Now, though, I’m less impressed by the particular product anybody produces, usually, than I am admiring of the effort and the belief that goes into the making of it. I’ve read plenty of books and listened to plenty of songs. It’s unlikely that there will be that many that come along that really, in and of themselves, change my world view the way a book or song or movie or even a football game could change my worldview when I was in my teens and twenties. So what is so admirable and noble about the Up Series is that somebody envisioned it and dedicated himself to seeing it through. It’s unlikely that there are going to be any huge secrets of life revealed in that last episode, if there is a last episode or if it’s known at the time that it’s made that it is the last episode. What will exist is the series and the lives, then ended, that went into the making of it.
The series itself follows those fourteen children into their 14th, 21st, 28th, 35th, 42nd and 49th years; 56 Up is due out in 2012. (The subsequent installments are more in the two-hour range, sometimes longer.) The series was born out of a naturalistic and pessimistic world view; its original premise was that class determines all. The children were selected from a variety of upper-class and working class backgrounds on the theory that there would be little improvement in the lots of the working class kids (the ones from Liverpool, from London’s East End, and the two kids plucked from an orphanage) and that the upper class kids would retain the world by the balls.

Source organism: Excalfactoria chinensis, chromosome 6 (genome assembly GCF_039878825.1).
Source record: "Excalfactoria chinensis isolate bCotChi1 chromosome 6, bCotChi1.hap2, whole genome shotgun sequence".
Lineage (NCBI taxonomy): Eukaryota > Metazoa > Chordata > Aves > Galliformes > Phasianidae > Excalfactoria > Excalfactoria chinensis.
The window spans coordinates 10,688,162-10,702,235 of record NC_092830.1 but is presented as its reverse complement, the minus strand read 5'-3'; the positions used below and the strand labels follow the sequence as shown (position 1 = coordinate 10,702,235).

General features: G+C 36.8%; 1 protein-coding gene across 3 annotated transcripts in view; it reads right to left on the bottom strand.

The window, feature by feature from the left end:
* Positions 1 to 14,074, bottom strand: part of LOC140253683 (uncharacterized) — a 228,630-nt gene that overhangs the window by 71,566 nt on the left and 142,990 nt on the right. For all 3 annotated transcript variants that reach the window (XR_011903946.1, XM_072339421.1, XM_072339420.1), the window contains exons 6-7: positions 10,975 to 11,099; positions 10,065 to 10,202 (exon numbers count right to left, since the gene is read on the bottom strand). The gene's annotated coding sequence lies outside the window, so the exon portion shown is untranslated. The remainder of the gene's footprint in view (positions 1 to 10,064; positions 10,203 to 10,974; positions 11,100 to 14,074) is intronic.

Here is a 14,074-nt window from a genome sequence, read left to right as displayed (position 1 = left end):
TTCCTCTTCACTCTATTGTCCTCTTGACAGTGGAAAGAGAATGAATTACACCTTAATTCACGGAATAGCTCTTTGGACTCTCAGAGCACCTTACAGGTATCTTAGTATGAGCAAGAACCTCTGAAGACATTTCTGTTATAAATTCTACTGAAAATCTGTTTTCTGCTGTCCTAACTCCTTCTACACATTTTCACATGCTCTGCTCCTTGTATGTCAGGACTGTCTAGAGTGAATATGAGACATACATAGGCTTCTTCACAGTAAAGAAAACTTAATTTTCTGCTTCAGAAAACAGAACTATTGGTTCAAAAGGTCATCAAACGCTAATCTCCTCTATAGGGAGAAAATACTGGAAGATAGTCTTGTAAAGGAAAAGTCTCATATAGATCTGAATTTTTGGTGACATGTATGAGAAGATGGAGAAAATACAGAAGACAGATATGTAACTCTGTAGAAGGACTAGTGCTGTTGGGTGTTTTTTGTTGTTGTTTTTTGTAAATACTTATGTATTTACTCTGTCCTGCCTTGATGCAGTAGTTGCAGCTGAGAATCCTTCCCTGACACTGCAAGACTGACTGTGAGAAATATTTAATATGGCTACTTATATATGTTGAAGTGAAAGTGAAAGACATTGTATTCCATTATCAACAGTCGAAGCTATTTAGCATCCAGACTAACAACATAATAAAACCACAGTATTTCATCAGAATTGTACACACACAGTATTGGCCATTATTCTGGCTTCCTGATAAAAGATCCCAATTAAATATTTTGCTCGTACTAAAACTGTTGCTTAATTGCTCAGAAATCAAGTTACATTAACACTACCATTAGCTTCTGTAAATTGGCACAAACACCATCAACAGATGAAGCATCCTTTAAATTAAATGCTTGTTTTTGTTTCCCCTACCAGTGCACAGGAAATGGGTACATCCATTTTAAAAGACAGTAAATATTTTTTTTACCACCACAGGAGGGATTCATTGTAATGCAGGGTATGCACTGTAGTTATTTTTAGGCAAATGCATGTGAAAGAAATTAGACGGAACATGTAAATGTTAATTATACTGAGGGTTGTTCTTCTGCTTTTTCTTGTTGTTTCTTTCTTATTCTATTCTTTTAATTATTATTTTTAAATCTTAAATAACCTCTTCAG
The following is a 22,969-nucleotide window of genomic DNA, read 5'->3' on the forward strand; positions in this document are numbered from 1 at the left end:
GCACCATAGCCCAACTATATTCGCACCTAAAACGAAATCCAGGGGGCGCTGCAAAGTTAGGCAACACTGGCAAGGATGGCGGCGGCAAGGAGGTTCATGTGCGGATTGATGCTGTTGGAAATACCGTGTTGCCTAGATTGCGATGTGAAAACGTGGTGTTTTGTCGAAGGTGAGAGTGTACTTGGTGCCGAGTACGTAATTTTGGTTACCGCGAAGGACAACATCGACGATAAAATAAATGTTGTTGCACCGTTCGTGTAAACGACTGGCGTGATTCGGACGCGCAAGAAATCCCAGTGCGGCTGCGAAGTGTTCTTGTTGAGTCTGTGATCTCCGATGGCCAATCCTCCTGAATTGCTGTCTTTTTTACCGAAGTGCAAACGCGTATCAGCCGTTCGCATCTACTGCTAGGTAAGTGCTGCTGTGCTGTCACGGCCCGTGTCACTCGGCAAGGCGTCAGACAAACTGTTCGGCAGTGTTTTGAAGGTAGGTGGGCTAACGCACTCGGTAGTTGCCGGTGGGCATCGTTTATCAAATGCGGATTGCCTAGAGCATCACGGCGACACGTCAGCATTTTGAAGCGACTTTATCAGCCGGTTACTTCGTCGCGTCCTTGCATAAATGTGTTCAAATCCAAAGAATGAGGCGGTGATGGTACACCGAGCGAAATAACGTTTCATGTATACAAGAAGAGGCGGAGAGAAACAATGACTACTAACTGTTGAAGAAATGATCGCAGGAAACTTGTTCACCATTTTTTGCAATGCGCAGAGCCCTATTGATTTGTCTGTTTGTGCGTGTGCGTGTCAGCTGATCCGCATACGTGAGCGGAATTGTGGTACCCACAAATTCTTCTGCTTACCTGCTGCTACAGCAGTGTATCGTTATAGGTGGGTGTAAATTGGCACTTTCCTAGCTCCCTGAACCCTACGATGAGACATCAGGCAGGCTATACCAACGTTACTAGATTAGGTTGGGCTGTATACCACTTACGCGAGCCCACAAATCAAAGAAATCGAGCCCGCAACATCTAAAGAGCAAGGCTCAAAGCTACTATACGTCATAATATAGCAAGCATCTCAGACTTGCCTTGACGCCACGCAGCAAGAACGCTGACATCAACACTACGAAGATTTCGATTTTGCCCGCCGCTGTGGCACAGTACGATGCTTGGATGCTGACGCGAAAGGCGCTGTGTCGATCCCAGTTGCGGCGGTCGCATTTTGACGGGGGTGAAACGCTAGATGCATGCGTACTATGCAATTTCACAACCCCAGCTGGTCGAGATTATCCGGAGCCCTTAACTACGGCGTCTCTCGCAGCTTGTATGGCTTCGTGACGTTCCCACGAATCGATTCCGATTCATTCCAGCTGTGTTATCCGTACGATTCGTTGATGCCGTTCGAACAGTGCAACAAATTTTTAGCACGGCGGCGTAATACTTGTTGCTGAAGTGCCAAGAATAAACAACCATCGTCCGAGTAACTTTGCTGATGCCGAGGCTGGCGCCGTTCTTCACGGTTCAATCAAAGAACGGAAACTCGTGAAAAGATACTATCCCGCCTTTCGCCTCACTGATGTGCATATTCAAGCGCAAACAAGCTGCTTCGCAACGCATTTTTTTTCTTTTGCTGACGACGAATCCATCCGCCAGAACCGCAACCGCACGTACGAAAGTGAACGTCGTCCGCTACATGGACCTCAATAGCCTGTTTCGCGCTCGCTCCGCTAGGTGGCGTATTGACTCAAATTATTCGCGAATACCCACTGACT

That view is only partly borne out. All of the children are asked at seven what they think they will wind up doing. The three poshest of the upper class boys predict that they will attend a certain boarding school, matriculate to Oxford, and go into careers in law. With a minor variation on the part of one of the boys (who didn’t get into Oxford and wound up in journalism), that’s what happened. But the scrappiest of the lower class boys, Tony, worked as a jockey and stablehand, learned “the Knowledge” (the famously difficult test London cabdrivers have to pass to demonstrate an intimate familiarity with the streets of the city), takes small acting roles, and wound up owning three houses on a cabdriver’s earnings, including a holiday house in Spain. One of the most promising boys is living in a squat at 21, is homeless at 28, and at 35 has migrated to the ends of the earth, the Shetland Islands far off the north coast of Scotland, clearly losing his mind. A farm boy who at 14 had been no further than Manchester, and there only once, winds up a nuclear physicist at the University of Wisconsin. All but one of the women (there are only four; Apted admits that the series got off to a bad start by not balancing the gender scales) go through divorces and wind up single mothers.
Although series takes on a more personal than political tone as it progresses, Apted, who is the interviewer as well as the director, occasionally tries to press the participants back into the mold that was envisioned at the beginning of the series; he seeks to make the participants from working class backgrounds confess how miserable their lives are. He gets striking pushback, especially from Jackie in 42 Up, who essentially accuses Apted of showing up every seven years for a couple of days and presenting his findings as her life. That is not my life, she tells him. I am not unhappy, Michael! she tells him. She is 42 years old, divorced with three young boys to raise, living in dreary public housing in Scotland, confronting various serious health issues, being invaded every seven years by British television, but she refuses to let any of that or Apted define her happiness. And Apted very decently lets her get the last word on that.